When you flip through a women’s magazine, it seems as if every advertiser wants you to believe that you’re naturally unsanityar unless you are properly perfumed and doused in various soaps and lotions. The opposite is usually true, though: Too much perfume and soap can actually cause damage to your skin, vaginal area and hair.
Skip the Douche
The word “douche” means to shower or wash in French. When a woman douches her vaginal area, she infuses the passage with commercial preparations or the traditional mixture of water and vinegar or baking soda or iodine, according to Women’s Health. If you think placing vinegar or iodine inside one of the more sensitive parts of your body is a bad idea, you are right. Douching strips the vaginal area of the good bacteria and can lead to yeast and bacterial infections. Douching may spread any infection you do have to other areas, such as your urinary tract or ovaries.
Keeping “Down There” Clean
All you need to do to keep the vaginal area clean is to wash it externally with water and a mild soap while you shower. You don’t need feminine perfumes or scented maxipads or tampons: Those products can cause an allergic reaction. After you use the toilet, wipe from the front to the back so that you do not spread bacteria to your urethra, which can cause a urinary tract infection. You should always pee after sex to remove any bacteria from the urethra, according to the University of Maryland Medical Center.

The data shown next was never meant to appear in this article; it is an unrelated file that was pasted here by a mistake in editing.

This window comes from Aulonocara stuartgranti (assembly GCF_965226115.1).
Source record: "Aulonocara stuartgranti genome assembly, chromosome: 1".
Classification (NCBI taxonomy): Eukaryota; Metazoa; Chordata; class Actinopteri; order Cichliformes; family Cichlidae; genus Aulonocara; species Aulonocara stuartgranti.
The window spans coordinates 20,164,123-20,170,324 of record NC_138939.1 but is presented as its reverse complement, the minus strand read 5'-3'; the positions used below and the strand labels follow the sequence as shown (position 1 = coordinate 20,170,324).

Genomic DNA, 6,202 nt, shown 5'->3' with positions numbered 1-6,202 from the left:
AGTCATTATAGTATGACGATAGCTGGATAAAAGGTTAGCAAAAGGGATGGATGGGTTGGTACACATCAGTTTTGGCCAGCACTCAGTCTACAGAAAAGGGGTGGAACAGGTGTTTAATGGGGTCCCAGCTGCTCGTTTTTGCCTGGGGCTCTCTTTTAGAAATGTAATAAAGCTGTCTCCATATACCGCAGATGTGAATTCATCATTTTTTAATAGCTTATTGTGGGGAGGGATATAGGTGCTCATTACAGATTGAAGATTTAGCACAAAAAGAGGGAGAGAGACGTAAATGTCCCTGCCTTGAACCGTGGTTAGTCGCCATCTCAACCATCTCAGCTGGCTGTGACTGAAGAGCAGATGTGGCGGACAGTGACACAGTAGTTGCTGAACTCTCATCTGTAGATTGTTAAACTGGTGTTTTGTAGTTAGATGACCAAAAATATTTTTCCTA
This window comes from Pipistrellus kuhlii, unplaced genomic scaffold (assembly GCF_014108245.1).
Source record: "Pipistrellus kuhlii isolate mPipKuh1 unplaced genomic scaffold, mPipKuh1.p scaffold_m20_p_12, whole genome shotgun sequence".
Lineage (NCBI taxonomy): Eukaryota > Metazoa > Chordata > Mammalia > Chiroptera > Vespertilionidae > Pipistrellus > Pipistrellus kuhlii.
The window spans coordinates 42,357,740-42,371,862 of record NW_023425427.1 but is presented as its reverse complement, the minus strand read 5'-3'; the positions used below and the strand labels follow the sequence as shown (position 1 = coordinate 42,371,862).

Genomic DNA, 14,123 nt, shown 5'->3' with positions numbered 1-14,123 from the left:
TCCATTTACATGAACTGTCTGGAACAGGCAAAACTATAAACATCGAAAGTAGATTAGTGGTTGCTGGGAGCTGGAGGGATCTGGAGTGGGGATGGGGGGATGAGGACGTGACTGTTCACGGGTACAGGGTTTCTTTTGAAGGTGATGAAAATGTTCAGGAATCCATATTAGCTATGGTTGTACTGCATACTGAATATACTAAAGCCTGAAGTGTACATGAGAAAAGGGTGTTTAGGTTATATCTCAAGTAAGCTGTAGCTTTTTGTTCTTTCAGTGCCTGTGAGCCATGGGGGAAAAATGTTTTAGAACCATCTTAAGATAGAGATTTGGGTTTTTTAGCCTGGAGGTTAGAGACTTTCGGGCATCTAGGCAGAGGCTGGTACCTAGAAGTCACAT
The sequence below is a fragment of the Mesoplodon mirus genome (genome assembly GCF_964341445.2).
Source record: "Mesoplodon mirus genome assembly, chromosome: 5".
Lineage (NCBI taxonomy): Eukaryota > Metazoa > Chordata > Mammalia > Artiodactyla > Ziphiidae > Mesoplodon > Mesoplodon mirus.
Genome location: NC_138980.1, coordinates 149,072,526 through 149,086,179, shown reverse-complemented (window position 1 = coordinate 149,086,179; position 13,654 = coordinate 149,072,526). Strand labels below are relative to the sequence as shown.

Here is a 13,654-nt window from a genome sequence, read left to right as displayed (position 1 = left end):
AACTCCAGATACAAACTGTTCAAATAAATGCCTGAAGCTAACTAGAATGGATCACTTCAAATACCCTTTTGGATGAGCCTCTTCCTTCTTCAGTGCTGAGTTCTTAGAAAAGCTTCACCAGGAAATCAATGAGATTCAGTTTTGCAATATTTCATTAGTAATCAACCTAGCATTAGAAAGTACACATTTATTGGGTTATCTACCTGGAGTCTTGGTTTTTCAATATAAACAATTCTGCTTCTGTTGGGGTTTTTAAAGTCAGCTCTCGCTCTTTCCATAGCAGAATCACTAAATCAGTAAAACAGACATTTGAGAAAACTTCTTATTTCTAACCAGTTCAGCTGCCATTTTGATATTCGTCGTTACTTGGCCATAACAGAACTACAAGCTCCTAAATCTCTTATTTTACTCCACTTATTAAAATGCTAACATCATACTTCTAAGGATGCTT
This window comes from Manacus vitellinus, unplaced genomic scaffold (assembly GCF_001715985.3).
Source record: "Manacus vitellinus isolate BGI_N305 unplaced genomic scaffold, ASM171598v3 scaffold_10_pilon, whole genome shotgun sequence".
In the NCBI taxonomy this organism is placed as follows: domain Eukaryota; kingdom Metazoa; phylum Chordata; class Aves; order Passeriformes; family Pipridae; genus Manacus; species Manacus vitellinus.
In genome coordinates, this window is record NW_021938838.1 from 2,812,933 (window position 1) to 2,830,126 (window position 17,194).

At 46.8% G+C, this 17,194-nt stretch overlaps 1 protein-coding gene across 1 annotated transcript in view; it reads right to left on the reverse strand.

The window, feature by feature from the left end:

Go Easy on the Shampoo
You don’t need to wash your hair every day. A daily shampoo can actually make your hair more dull, since shampoo strips hair of its natural oils. Try shampooing every other day and see if you notice a difference in your hair’s shine and feel.
Good oral hygiene is important at any stage of life, especially during pregnancy. Changes in your hormone levels while you are pregnant, coupled with poor oral hygiene, can put you at greater risk for gingivitis. Brush your teeth twice a day and floss once a day. It’s safe to go see your dentist for a checkup or to take care of any problems even during pregnancy, according to Women’s Health. Pregnant or not, maintain a program of daily flossing and brushing as well as regular checkups to avoid decay and gum disease.
Wear underwear, including bras, only once before you wash them. Oil from your skin accumulates on the bra’s fabric, which can cause it to stretch, according to “Women’s Health Magazine.” The University of Maryland Medical Center recommends using a mild detergent to launder your underwear, so that you do not increase your risk of irritation and infection in that area. Wearing 100 percent cotton underwear helps to prevent the incidence of yeast and other bacterial infections.